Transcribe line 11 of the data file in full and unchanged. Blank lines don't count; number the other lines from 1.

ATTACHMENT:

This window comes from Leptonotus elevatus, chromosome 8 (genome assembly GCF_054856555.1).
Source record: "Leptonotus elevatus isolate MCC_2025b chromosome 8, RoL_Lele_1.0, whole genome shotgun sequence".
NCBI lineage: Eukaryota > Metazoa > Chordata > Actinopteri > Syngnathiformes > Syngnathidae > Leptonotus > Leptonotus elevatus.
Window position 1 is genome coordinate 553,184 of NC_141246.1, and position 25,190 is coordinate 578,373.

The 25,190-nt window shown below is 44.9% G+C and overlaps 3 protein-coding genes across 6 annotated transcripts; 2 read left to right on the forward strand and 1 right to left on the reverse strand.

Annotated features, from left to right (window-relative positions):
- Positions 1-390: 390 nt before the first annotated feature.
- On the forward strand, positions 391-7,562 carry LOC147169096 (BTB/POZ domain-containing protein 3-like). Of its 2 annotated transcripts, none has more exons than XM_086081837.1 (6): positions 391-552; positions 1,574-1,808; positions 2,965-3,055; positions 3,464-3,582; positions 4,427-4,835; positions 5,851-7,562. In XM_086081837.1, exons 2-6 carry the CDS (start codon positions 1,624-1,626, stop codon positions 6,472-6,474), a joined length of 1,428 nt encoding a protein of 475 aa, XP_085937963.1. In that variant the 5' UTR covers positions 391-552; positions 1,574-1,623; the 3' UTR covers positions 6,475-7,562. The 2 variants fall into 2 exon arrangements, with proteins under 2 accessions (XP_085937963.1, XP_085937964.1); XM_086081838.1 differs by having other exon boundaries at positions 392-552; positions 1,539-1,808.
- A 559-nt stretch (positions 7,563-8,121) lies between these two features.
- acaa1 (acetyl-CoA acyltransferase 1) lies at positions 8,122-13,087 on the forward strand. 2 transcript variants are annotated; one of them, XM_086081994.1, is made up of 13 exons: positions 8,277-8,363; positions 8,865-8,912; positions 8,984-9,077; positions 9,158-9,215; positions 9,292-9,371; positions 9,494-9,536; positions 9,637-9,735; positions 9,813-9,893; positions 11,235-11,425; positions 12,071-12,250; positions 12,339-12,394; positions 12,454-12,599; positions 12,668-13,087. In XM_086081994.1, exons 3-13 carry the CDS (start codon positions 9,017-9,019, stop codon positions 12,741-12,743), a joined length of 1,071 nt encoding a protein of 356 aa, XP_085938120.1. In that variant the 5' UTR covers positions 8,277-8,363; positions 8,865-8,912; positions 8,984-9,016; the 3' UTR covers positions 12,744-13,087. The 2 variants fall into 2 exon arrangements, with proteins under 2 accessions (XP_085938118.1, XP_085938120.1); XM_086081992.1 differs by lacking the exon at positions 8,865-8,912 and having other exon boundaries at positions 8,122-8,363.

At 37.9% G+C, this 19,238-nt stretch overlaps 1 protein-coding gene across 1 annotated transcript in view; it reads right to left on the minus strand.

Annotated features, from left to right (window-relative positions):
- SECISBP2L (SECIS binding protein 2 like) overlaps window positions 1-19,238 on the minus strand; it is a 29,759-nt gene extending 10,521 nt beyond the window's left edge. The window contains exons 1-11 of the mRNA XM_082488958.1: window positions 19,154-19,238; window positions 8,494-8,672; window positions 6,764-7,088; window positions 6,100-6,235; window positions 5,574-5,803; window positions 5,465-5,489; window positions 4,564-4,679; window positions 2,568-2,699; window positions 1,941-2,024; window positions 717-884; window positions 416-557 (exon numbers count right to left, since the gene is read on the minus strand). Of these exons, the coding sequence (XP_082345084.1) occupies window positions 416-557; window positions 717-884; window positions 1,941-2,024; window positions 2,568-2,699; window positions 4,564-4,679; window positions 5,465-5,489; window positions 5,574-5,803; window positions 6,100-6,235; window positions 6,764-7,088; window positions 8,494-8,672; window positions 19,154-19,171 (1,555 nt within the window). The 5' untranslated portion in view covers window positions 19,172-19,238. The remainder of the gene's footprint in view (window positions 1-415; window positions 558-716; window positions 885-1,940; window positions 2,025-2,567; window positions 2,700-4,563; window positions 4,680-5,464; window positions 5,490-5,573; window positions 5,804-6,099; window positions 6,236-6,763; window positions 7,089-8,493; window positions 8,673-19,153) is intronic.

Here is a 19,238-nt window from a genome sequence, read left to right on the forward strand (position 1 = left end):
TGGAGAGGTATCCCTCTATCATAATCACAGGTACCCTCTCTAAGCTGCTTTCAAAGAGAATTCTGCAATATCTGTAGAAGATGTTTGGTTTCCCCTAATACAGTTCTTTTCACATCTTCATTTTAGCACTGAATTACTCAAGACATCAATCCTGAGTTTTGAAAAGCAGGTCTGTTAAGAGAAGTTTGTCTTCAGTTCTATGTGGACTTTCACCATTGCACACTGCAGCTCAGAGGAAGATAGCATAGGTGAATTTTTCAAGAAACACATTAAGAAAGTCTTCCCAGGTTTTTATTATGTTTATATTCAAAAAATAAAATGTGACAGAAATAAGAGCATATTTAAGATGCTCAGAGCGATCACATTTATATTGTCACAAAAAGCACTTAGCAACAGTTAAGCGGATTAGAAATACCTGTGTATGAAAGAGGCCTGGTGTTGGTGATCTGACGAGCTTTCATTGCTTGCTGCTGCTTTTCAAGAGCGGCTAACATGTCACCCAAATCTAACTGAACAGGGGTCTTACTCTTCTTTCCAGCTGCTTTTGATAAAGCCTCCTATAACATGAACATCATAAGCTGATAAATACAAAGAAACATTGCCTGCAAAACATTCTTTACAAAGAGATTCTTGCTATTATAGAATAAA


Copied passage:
At 37.9% G+C, this 19,238-nt stretch overlaps 1 protein-coding gene across 1 annotated transcript in view; it reads right to left on the minus strand.